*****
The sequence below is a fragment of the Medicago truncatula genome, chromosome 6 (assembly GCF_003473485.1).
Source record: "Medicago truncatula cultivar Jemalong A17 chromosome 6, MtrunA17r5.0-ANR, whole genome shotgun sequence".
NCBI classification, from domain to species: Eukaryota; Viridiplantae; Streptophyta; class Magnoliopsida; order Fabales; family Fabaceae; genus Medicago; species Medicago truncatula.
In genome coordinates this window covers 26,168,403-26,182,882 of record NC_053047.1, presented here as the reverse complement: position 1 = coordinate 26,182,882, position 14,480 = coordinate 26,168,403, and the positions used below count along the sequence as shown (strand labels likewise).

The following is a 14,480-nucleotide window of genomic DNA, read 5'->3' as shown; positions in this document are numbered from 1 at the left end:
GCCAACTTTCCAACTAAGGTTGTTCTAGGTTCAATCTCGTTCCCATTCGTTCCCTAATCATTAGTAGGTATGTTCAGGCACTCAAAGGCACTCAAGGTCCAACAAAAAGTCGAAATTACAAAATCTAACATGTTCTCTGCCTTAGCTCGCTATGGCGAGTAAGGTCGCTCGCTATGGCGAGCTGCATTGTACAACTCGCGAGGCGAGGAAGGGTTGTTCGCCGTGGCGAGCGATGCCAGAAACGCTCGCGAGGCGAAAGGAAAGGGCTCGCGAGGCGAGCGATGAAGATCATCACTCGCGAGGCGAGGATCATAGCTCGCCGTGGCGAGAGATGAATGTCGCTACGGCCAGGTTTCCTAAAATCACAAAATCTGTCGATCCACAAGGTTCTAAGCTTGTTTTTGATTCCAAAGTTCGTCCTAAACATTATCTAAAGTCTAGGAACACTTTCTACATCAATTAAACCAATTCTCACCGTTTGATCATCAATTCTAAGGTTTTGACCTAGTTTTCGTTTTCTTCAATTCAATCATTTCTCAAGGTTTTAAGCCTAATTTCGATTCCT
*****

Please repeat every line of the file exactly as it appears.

The sequence below is a fragment of the Medicago truncatula genome, chromosome 6 (assembly GCF_003473485.1).
Source record: "Medicago truncatula cultivar Jemalong A17 chromosome 6, MtrunA17r5.0-ANR, whole genome shotgun sequence".
NCBI classification, from domain to species: Eukaryota; Viridiplantae; Streptophyta; class Magnoliopsida; order Fabales; family Fabaceae; genus Medicago; species Medicago truncatula.
In genome coordinates this window covers 26,168,403-26,182,882 of record NC_053047.1, presented here as the reverse complement: position 1 = coordinate 26,182,882, position 14,480 = coordinate 26,168,403, and the positions used below count along the sequence as shown (strand labels likewise).

The following is a 14,480-nucleotide window of genomic DNA, read 5'->3' as shown; positions in this document are numbered from 1 at the left end:
GCCAACTTTCCAACTAAGGTTGTTCTAGGTTCAATCTCGTTCCCATTCGTTCCCTAATCATTAGTAGGTATGTTCAGGCACTCAAAGGCACTCAAGGTCCAACAAAAAGTCGAAATTACAAAATCTAACATGTTCTCTGCCTTAGCTCGCTATGGCGAGTAAGGTCGCTCGCTATGGCGAGCTGCATTGTACAACTCGCGAGGCGAGGAAGGGTTGTTCGCCGTGGCGAGCGATGCCAGAAACGCTCGCGAGGCGAAAGGAAAGGGCTCGCGAGGCGAGCGATGAAGATCATCACTCGCGAGGCGAGGATCATAGCTCGCCGTGGCGAGAGATGAATGTCGCTACGGCCAGGTTTCCTAAAATCACAAAATCTGTCGATCCACAAGGTTCTAAGCTTGTTTTTGATTCCAAAGTTCGTCCTAAACATTATCTAAAGTCTAGGAACACTTTCTACATCAATTAAACCAATTCTCACCGTTTGATCATCAATTCTAAGGTTTTGACCTAGTTTTCGTTTTCTTCAATTCAATCATTTCTCAAGGTTTTAAGCCTAATTTCGATTCCT